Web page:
I’ve had to learn. My way of making decisions is not necessarily the way any of my sons make decisions. My boys don’t have the same personality as mine. God has given each of them their own personalities. It’s tough to learn the different personalities of your children. It’s a challenge! But when we can do it, there’s freedom. There’s freedom in being able to allow our children to live in grace. There’s freedom in saying, “Hey, look, it’s going to be better for you if you choose to do right, but it is your choice.”

I think God treats us the same way. We have the freedom to choose between right and wrong, and when we choose wrong, there are consequences. But there is no condemnation. We’re living in grace here. God has brought us into His family, and He will help us deal with the consequences of our choices. He will help us in love.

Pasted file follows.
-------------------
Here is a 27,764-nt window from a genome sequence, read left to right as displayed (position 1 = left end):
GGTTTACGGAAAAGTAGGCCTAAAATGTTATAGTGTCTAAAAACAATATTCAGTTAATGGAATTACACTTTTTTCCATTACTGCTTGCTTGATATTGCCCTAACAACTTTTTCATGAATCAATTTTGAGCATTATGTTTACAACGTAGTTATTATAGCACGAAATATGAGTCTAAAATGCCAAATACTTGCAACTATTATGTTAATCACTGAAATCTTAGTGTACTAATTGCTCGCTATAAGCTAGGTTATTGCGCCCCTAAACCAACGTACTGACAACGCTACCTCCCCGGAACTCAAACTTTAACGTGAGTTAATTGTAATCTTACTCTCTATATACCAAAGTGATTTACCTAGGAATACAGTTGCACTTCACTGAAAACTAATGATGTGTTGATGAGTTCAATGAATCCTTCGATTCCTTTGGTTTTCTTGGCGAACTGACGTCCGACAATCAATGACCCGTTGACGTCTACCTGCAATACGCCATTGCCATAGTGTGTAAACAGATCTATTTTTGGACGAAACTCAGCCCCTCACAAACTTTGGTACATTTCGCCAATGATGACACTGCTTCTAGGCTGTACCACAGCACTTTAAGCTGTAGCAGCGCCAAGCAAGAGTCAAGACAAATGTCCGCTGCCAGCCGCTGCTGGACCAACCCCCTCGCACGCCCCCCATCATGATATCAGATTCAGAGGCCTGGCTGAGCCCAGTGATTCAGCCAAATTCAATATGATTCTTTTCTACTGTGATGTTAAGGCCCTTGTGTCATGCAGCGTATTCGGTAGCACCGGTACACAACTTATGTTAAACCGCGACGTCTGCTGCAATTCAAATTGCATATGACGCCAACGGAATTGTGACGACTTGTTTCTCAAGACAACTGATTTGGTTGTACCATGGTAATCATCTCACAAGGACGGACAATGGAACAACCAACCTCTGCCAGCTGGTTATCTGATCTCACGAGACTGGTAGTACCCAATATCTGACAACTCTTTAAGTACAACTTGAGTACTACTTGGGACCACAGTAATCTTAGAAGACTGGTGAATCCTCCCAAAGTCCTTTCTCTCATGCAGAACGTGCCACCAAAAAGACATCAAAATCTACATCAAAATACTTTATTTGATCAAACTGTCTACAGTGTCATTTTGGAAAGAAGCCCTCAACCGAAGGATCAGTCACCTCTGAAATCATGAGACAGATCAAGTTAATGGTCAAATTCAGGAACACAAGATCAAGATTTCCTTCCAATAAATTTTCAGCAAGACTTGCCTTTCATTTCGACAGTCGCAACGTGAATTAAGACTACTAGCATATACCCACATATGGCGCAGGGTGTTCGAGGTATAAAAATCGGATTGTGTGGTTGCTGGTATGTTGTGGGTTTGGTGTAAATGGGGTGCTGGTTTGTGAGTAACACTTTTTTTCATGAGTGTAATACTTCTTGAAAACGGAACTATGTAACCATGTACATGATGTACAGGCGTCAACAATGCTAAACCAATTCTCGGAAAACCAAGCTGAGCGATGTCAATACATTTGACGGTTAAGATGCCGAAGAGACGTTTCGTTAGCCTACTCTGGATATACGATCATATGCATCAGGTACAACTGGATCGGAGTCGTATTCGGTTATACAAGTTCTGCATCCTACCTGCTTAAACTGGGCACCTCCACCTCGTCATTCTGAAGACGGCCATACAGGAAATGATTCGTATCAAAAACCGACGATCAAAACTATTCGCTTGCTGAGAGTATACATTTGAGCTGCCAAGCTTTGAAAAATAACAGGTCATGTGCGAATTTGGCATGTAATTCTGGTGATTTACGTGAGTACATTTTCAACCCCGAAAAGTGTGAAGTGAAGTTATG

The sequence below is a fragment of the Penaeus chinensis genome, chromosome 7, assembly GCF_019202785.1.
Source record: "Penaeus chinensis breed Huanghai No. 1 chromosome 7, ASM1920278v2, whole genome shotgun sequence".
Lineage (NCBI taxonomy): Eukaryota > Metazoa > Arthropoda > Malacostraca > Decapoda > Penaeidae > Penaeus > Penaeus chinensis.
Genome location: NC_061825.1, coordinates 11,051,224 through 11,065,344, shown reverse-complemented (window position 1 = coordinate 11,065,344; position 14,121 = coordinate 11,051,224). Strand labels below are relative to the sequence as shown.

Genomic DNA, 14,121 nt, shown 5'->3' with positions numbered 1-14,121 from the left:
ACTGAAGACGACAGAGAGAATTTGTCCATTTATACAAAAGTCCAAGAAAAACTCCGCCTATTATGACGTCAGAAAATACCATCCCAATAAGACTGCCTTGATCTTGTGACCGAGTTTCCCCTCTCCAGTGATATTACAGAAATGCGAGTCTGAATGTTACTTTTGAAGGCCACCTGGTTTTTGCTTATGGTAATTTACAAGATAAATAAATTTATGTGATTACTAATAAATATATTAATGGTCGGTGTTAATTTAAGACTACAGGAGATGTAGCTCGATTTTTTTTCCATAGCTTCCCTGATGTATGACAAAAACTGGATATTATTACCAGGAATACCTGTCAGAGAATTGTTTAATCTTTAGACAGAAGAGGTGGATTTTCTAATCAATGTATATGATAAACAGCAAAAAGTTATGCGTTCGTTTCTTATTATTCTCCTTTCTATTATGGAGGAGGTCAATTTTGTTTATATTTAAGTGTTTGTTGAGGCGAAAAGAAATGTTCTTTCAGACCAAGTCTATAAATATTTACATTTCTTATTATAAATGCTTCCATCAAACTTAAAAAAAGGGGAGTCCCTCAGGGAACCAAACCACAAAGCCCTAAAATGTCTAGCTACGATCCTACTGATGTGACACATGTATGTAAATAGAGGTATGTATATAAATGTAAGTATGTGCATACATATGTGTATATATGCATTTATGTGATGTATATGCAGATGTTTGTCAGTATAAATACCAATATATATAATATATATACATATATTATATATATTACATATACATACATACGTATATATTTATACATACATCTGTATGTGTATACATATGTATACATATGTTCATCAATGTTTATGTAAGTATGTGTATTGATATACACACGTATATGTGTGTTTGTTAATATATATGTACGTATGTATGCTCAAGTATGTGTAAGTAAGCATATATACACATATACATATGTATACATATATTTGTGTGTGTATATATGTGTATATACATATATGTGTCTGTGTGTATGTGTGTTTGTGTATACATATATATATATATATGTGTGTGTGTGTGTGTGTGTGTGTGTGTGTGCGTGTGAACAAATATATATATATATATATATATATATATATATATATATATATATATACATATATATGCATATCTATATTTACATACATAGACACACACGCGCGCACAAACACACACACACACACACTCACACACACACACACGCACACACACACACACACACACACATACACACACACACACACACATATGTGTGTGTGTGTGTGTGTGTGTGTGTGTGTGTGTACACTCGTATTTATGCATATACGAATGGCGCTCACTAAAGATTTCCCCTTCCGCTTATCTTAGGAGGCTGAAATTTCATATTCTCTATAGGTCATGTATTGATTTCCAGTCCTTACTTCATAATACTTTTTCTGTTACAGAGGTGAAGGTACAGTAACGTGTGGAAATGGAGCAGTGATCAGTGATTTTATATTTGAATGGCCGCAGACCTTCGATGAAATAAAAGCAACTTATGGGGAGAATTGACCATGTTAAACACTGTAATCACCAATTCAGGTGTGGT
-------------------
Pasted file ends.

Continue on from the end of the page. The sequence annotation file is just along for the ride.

I’m going to love my son just as much if he doesn’t clean his room, even though my wife and I will discipline him. I will never love my son less. I couldn’t!

How much more does God love us?

See you Tuesday.

The Difference Between Joy and Hell

Jesus is grace. This is a very, very big idea. It’s huge. It’s almost too big to fully grasp, because it sums everything up.

Then one of the scribes came, and having heard them reasoning together, perceiving that He had answered them well, asked Him, “Which is the first commandment of all?”

Jesus answered him, “The first of all the commandments is: ‘Hear, O Israel, the LORD our God, the LORD is one. And you shall love the LORD your God with all your heart, with all your soul, with all your mind, and with all your strength.’ This is the first commandment. And the second, like it, is this: ‘You shall love your neighbor as yourself.’ There is no other commandment greater than these.” (Mark 12:28-31)

“No other commandment greater than these.” Love is the golden rule of relationships. Our lives happen in relationship. God is a relational God. He dwells within and among us. He teaches us, heals us, and loves us, in relationship. And the key to relationship is grace. That’s the big idea.